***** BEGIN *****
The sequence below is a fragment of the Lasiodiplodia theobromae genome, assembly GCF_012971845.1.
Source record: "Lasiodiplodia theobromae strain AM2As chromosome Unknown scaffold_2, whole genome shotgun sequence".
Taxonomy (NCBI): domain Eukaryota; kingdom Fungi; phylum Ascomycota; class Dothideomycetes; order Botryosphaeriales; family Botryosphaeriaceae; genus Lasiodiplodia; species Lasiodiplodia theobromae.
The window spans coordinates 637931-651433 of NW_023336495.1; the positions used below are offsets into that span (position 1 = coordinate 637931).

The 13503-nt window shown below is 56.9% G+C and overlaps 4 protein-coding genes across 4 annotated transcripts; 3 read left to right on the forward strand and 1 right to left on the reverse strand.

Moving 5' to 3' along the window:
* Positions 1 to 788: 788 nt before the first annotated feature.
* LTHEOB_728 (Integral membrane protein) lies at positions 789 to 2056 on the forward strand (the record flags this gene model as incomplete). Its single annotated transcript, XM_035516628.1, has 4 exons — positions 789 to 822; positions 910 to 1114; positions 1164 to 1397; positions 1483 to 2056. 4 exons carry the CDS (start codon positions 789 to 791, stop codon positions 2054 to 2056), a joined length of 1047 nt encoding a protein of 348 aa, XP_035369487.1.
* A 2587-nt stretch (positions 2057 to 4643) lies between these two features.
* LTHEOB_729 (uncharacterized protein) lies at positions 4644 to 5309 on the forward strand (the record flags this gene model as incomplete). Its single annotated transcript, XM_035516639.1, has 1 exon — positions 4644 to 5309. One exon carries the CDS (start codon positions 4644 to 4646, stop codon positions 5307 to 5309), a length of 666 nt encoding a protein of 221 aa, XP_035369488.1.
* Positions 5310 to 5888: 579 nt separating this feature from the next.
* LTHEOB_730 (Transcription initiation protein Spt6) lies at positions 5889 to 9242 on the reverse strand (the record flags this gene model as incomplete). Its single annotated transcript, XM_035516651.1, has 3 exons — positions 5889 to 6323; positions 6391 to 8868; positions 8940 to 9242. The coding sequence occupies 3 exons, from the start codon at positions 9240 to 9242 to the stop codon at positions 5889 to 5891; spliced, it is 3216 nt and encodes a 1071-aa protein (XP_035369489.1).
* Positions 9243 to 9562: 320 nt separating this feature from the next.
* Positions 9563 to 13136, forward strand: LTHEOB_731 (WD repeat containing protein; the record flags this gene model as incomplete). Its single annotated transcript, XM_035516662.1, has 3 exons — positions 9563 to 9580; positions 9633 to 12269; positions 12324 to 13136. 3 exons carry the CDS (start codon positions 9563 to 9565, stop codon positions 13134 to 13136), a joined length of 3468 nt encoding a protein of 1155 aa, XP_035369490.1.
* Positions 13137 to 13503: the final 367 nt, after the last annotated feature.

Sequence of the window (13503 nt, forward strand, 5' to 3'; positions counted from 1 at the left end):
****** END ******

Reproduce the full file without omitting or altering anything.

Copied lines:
The sequence below is a fragment of the Lasiodiplodia theobromae genome, assembly GCF_012971845.1.
Source record: "Lasiodiplodia theobromae strain AM2As chromosome Unknown scaffold_2, whole genome shotgun sequence".
Taxonomy (NCBI): domain Eukaryota; kingdom Fungi; phylum Ascomycota; class Dothideomycetes; order Botryosphaeriales; family Botryosphaeriaceae; genus Lasiodiplodia; species Lasiodiplodia theobromae.
The window spans coordinates 637931-651433 of NW_023336495.1; the positions used below are offsets into that span (position 1 = coordinate 637931).

The 13503-nt window shown below is 56.9% G+C and overlaps 4 protein-coding genes across 4 annotated transcripts; 3 read left to right on the forward strand and 1 right to left on the reverse strand.

Moving 5' to 3' along the window:
* Positions 1 to 788: 788 nt before the first annotated feature.
* LTHEOB_728 (Integral membrane protein) lies at positions 789 to 2056 on the forward strand (the record flags this gene model as incomplete). Its single annotated transcript, XM_035516628.1, has 4 exons — positions 789 to 822; positions 910 to 1114; positions 1164 to 1397; positions 1483 to 2056. 4 exons carry the CDS (start codon positions 789 to 791, stop codon positions 2054 to 2056), a joined length of 1047 nt encoding a protein of 348 aa, XP_035369487.1.
* A 2587-nt stretch (positions 2057 to 4643) lies between these two features.
* LTHEOB_729 (uncharacterized protein) lies at positions 4644 to 5309 on the forward strand (the record flags this gene model as incomplete). Its single annotated transcript, XM_035516639.1, has 1 exon — positions 4644 to 5309. One exon carries the CDS (start codon positions 4644 to 4646, stop codon positions 5307 to 5309), a length of 666 nt encoding a protein of 221 aa, XP_035369488.1.
* Positions 5310 to 5888: 579 nt separating this feature from the next.
* LTHEOB_730 (Transcription initiation protein Spt6) lies at positions 5889 to 9242 on the reverse strand (the record flags this gene model as incomplete). Its single annotated transcript, XM_035516651.1, has 3 exons — positions 5889 to 6323; positions 6391 to 8868; positions 8940 to 9242. The coding sequence occupies 3 exons, from the start codon at positions 9240 to 9242 to the stop codon at positions 5889 to 5891; spliced, it is 3216 nt and encodes a 1071-aa protein (XP_035369489.1).
* Positions 9243 to 9562: 320 nt separating this feature from the next.
* Positions 9563 to 13136, forward strand: LTHEOB_731 (WD repeat containing protein; the record flags this gene model as incomplete). Its single annotated transcript, XM_035516662.1, has 3 exons — positions 9563 to 9580; positions 9633 to 12269; positions 12324 to 13136. 3 exons carry the CDS (start codon positions 9563 to 9565, stop codon positions 13134 to 13136), a joined length of 3468 nt encoding a protein of 1155 aa, XP_035369490.1.
* Positions 13137 to 13503: the final 367 nt, after the last annotated feature.

Sequence of the window (13503 nt, forward strand, 5' to 3'; positions counted from 1 at the left end):